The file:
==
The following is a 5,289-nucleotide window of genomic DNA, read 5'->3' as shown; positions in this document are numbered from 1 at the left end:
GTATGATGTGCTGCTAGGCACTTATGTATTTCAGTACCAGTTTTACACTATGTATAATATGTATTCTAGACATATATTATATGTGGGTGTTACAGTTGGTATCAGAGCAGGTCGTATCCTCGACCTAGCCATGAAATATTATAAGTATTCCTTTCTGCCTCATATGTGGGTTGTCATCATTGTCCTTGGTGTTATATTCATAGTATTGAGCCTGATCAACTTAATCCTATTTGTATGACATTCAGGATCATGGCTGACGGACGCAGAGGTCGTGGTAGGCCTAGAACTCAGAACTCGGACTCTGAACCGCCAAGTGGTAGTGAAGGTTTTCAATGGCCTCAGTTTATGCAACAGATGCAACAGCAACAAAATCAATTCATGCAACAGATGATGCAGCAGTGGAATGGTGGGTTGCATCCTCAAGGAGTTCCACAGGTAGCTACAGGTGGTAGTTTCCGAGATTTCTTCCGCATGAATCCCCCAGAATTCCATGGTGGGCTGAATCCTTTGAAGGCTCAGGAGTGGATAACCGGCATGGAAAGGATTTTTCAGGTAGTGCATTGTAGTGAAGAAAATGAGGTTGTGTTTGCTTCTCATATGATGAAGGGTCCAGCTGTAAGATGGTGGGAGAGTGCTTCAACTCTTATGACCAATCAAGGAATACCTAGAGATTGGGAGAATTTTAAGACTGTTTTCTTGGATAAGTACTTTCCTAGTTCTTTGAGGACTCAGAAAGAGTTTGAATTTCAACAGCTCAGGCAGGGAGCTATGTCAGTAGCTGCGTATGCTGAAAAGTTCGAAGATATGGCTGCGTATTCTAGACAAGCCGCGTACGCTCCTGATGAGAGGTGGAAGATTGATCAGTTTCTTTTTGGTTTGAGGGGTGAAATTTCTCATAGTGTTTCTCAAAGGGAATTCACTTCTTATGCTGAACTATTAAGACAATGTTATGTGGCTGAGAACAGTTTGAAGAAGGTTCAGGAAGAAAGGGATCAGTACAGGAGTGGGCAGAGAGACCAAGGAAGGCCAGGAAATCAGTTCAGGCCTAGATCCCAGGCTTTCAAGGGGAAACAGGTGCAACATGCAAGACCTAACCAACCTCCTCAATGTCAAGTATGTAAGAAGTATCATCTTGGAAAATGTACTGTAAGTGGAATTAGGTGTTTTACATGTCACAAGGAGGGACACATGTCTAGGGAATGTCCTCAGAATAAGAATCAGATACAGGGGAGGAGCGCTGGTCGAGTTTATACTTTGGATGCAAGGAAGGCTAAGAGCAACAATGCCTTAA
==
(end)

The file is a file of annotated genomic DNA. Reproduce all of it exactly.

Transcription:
The following is a 5,289-nucleotide window of genomic DNA, read 5'->3' as shown; positions in this document are numbered from 1 at the left end:
GTATGATGTGCTGCTAGGCACTTATGTATTTCAGTACCAGTTTTACACTATGTATAATATGTATTCTAGACATATATTATATGTGGGTGTTACAGTTGGTATCAGAGCAGGTCGTATCCTCGACCTAGCCATGAAATATTATAAGTATTCCTTTCTGCCTCATATGTGGGTTGTCATCATTGTCCTTGGTGTTATATTCATAGTATTGAGCCTGATCAACTTAATCCTATTTGTATGACATTCAGGATCATGGCTGACGGACGCAGAGGTCGTGGTAGGCCTAGAACTCAGAACTCGGACTCTGAACCGCCAAGTGGTAGTGAAGGTTTTCAATGGCCTCAGTTTATGCAACAGATGCAACAGCAACAAAATCAATTCATGCAACAGATGATGCAGCAGTGGAATGGTGGGTTGCATCCTCAAGGAGTTCCACAGGTAGCTACAGGTGGTAGTTTCCGAGATTTCTTCCGCATGAATCCCCCAGAATTCCATGGTGGGCTGAATCCTTTGAAGGCTCAGGAGTGGATAACCGGCATGGAAAGGATTTTTCAGGTAGTGCATTGTAGTGAAGAAAATGAGGTTGTGTTTGCTTCTCATATGATGAAGGGTCCAGCTGTAAGATGGTGGGAGAGTGCTTCAACTCTTATGACCAATCAAGGAATACCTAGAGATTGGGAGAATTTTAAGACTGTTTTCTTGGATAAGTACTTTCCTAGTTCTTTGAGGACTCAGAAAGAGTTTGAATTTCAACAGCTCAGGCAGGGAGCTATGTCAGTAGCTGCGTATGCTGAAAAGTTCGAAGATATGGCTGCGTATTCTAGACAAGCCGCGTACGCTCCTGATGAGAGGTGGAAGATTGATCAGTTTCTTTTTGGTTTGAGGGGTGAAATTTCTCATAGTGTTTCTCAAAGGGAATTCACTTCTTATGCTGAACTATTAAGACAATGTTATGTGGCTGAGAACAGTTTGAAGAAGGTTCAGGAAGAAAGGGATCAGTACAGGAGTGGGCAGAGAGACCAAGGAAGGCCAGGAAATCAGTTCAGGCCTAGATCCCAGGCTTTCAAGGGGAAACAGGTGCAACATGCAAGACCTAACCAACCTCCTCAATGTCAAGTATGTAAGAAGTATCATCTTGGAAAATGTACTGTAAGTGGAATTAGGTGTTTTACATGTCACAAGGAGGGACACATGTCTAGGGAATGTCCTCAGAATAAGAATCAGATACAGGGGAGGAGCGCTGGTCGAGTTTATACTTTGGATGCAAGGAAGGCTAAGAGCAACAATGCCTTAA